Understanding this, that the chicks cries are temper tantrums ( you will KNOW if a chicken is in pain as opposed to throwing a tantrum - the pain cry is a much more desperate pitch, and their movements tend to be much more panicked than the "just trying to get away" flailing of a tantrum-throwing chicken ), pain is not to goal of discipline, and that discipline and disagreement is necessary, let's look at a specific situation. The chick I am training cries when I pick her up. She is not in pain nor does she feel she's in danger - she simply doesn't like it and throws a tantrum because of it. She makes an unhappy trill, flaps her wings wildly, cries and screams, and claws at my hand. First step is to grip her in a way that her claws cannot get to my hand, then I flick her feet every time she makes to try and flail them, and once she can no longer do damage to my hand, I move on to batting her beak EVERY TIME she cries or screams until she is silent. I give her a few seconds before I make to set her down - generally, she cries again and the process of batting for screams happens again. Again she's silent and I go to set her down - this usually happens a few times until she's quiet to the point that her feet hit the ground. At this point, she usually tries to stand on her tip-toes, as she is still nervous. Nervous is NOT the right response, and if she cries, I pick her up again and begin batting her beak until she calms, then I set her down and I hold her until she relaxes, then I set her down all the way and scratch her breast ( she REALLY likes having her breast scratched ), and coo at her about what a good girl she is.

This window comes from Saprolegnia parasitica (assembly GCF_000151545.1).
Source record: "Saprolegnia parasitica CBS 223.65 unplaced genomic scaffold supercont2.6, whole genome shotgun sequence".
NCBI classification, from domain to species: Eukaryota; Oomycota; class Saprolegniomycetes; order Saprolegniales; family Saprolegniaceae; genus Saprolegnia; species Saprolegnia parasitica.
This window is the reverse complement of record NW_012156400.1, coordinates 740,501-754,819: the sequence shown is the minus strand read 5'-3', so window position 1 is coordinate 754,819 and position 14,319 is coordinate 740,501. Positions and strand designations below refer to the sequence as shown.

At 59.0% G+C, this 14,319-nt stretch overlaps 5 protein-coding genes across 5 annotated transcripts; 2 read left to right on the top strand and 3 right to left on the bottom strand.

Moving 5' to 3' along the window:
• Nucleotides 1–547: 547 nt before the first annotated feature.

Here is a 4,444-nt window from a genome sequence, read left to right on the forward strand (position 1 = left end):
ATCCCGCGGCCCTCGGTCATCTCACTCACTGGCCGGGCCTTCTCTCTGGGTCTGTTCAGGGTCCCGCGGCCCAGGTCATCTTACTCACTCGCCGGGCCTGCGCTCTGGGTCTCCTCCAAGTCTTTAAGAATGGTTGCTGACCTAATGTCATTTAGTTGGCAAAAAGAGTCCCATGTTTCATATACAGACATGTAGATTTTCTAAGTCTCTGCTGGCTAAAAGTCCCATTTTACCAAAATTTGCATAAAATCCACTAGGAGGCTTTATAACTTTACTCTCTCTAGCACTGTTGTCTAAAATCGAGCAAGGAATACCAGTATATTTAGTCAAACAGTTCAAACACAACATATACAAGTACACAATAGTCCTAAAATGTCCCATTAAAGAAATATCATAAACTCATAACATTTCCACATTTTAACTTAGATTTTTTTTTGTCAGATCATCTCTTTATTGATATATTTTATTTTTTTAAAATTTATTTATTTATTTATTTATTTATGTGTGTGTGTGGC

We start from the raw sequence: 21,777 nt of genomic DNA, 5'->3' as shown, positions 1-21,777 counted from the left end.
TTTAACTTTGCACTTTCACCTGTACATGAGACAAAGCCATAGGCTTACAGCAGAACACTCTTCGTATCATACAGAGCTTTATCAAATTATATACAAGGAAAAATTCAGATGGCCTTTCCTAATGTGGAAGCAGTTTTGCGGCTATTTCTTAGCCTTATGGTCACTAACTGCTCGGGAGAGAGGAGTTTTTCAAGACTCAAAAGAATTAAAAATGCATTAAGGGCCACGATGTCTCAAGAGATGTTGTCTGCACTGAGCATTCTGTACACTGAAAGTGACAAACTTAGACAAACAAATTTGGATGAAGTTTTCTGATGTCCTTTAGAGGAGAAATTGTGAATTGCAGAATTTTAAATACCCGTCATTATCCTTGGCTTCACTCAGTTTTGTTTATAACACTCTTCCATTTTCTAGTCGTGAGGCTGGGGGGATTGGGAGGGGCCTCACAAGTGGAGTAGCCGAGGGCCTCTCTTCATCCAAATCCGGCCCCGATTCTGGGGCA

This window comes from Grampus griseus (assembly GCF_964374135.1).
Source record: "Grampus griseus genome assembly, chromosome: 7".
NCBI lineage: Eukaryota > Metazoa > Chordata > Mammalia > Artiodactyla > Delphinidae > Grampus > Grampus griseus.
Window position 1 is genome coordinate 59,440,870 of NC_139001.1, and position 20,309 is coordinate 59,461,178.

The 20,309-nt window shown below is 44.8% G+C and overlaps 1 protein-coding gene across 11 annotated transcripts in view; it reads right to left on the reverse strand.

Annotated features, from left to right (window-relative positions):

The more I do this, the less she cries and struggles and starts to trust my judgement of what will and will not be scary or painful interactions. She begins to learn that by being calm when I handle her or interact with her, she will be perfectly safe and comfortable, and be well rewarded for good behaviour, thus making good behaviour worth whatever odd thing I put her through. After only two days of starting her training ( she's been under my care for only about a week, and the first several days have been strictly medical - ideally, I should have been exercising her behaviours from day one but they did not become intolerable until recently ), she has calmed considerably and no longer screams when I pick her up in an odd way. Albeit, she still does cry to some extent.

That is one very, very specific example, though. An example of how even a crippled chick can learn to behave, and if she were male, or even a female prone to crowing, these exercises would help her understand that crowing is not a behaviour that would result in what she wanted to happen. These exercises are how I have trained my two adult roosters who only crow when out of food or water, or for an extremely short period of time ( less than ten minutes for an entire day ) after I have left them alone.